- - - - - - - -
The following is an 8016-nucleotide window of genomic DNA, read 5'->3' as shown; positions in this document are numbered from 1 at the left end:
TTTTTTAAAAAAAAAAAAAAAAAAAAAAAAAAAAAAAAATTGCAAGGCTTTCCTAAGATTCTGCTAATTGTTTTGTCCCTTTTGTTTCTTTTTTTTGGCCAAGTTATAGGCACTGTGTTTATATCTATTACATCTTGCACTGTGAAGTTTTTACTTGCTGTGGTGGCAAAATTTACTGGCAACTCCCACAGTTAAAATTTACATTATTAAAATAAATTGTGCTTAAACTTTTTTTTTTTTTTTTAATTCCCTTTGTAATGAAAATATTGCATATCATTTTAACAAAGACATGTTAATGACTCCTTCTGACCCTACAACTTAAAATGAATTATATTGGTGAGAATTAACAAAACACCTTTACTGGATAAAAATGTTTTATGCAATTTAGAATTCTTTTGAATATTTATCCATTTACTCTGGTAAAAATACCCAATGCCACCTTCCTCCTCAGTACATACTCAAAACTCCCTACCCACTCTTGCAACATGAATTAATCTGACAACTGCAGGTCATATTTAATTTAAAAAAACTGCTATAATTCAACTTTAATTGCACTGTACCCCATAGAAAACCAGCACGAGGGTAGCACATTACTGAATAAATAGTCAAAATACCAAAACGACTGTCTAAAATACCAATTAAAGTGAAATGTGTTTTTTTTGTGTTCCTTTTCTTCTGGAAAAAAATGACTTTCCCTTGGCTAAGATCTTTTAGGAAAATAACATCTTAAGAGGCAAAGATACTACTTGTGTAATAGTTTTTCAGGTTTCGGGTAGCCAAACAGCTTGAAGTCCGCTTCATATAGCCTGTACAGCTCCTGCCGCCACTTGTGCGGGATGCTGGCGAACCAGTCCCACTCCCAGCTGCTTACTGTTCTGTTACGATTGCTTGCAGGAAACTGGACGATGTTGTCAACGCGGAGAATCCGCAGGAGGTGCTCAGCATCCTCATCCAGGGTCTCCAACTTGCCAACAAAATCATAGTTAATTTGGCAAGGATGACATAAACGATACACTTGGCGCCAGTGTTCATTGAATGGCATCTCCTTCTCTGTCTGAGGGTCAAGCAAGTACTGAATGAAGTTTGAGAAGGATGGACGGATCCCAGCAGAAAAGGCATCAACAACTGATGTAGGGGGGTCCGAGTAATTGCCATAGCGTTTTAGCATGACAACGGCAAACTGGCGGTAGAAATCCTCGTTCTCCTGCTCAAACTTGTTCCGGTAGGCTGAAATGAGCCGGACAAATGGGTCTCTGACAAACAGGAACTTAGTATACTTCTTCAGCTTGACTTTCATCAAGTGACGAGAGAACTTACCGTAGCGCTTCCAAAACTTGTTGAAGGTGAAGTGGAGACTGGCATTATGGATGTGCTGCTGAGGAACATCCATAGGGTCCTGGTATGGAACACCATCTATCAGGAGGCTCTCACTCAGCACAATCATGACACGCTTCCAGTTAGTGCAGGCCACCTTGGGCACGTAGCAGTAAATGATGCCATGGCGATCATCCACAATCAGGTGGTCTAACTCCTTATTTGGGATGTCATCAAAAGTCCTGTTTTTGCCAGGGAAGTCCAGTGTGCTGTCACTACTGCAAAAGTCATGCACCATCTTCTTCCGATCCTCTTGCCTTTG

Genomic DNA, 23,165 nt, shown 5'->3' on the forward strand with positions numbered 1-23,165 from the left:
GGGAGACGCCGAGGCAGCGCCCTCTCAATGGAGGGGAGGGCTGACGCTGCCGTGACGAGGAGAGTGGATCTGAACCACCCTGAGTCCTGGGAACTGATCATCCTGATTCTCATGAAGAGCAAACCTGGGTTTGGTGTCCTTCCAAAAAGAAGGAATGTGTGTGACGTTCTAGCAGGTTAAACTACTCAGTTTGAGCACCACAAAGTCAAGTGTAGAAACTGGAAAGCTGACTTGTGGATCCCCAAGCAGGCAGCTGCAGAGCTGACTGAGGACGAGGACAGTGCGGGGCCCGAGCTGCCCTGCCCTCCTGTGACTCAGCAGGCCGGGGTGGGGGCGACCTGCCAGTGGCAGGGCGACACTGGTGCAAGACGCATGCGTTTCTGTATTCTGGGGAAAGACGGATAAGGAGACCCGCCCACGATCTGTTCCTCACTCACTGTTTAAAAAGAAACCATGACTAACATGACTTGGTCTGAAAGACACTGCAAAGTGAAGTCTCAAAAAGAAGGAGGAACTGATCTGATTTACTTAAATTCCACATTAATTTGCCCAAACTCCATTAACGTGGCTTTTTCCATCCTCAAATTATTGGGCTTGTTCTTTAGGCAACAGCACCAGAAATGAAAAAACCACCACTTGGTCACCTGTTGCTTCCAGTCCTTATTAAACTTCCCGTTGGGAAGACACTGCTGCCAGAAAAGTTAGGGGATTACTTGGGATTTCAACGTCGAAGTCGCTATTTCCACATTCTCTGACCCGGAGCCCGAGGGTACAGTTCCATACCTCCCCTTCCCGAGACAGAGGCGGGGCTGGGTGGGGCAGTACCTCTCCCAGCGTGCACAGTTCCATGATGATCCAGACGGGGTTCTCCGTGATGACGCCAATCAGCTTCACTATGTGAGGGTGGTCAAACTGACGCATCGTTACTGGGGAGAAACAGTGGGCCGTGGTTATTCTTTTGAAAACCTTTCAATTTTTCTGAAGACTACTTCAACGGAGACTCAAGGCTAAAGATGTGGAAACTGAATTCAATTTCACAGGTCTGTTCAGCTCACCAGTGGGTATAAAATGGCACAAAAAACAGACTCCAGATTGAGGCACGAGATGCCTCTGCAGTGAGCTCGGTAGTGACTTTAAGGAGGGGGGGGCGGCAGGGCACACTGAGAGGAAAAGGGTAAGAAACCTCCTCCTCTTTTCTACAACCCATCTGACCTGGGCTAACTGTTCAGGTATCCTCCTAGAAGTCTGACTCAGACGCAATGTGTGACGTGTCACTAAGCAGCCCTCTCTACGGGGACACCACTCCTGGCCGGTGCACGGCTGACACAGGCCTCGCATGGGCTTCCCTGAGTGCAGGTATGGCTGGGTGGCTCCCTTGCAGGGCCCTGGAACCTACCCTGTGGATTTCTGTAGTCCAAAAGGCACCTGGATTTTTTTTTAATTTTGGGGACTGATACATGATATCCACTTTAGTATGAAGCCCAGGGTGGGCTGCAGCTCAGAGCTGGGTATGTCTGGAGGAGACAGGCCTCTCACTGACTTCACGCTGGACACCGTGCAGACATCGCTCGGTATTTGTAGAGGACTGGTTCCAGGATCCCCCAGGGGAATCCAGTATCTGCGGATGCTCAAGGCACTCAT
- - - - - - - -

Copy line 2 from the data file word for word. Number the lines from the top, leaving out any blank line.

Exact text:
TTTTTTAAAAAAAAAAAAAAAAAAAAAAAAAAAAAAAAATTGCAAGGCTTTCCTAAGATTCTGCTAATTGTTTTGTCCCTTTTGTTTCTTTTTTTTGGCCAAGTTATAGGCACTGTGTTTATATCTATTACATCTTGCACTGTGAAGTTTTTACTTGCTGTGGTGGCAAAATTTACTGGCAACTCCCACAGTTAAAATTTACATTATTAAAATAAATTGTGCTTAAACTTTTTTTTTTTTTTTTAATTCCCTTTGTAATGAAAATATTGCATATCATTTTAACAAAGACATGTTAATGACTCCTTCTGACCCTACAACTTAAAATGAATTATATTGGTGAGAATTAACAAAACACCTTTACTGGATAAAAATGTTTTATGCAATTTAGAATTCTTTTGAATATTTATCCATTTACTCTGGTAAAAATACCCAATGCCACCTTCCTCCTCAGTACATACTCAAAACTCCCTACCCACTCTTGCAACATGAATTAATCTGACAACTGCAGGTCATATTTAATTTAAAAAAACTGCTATAATTCAACTTTAATTGCACTGTACCCCATAGAAAACCAGCACGAGGGTAGCACATTACTGAATAAATAGTCAAAATACCAAAACGACTGTCTAAAATACCAATTAAAGTGAAATGTGTTTTTTTTGTGTTCCTTTTCTTCTGGAAAAAAATGACTTTCCCTTGGCTAAGATCTTTTAGGAAAATAACATCTTAAGAGGCAAAGATACTACTTGTGTAATAGTTTTTCAGGTTTCGGGTAGCCAAACAGCTTGAAGTCCGCTTCATATAGCCTGTACAGCTCCTGCCGCCACTTGTGCGGGATGCTGGCGAACCAGTCCCACTCCCAGCTGCTTACTGTTCTGTTACGATTGCTTGCAGGAAACTGGACGATGTTGTCAACGCGGAGAATCCGCAGGAGGTGCTCAGCATCCTCATCCAGGGTCTCCAACTTGCCAACAAAATCATAGTTAATTTGGCAAGGATGACATAAACGATACACTTGGCGCCAGTGTTCATTGAATGGCATCTCCTTCTCTGTCTGAGGGTCAAGCAAGTACTGAATGAAGTTTGAGAAGGATGGACGGATCCCAGCAGAAAAGGCATCAACAACTGATGTAGGGGGGTCCGAGTAATTGCCATAGCGTTTTAGCATGACAACGGCAAACTGGCGGTAGAAATCCTCGTTCTCCTGCTCAAACTTGTTCCGGTAGGCTGAAATGAGCCGGACAAATGGGTCTCTGACAAACAGGAACTTAGTATACTTCTTCAGCTTGACTTTCATCAAGTGACGAGAGAACTTACCGTAGCGCTTCCAAAACTTGTTGAAGGTGAAGTGGAGACTGGCATTATGGATGTGCTGCTGAGGAACATCCATAGGGTCCTGGTATGGAACACCATCTATCAGGAGGCTCTCACTCAGCACAATCATGACACGCTTCCAGTTAGTGCAGGCCACCTTGGGCACGTAGCAGTAAATGATGCCATGGCGATCATCCACAATCAGGTGGTCTAACTCCTTATTTGGGATGTCATCAAAAGTCCTGTTTTTGCCAGGGAAGTCCAGTGTGCTGTCACTACTGCAAAAGTCATGCACCATCTTCTTCCGATCCTCTTGCCTTTG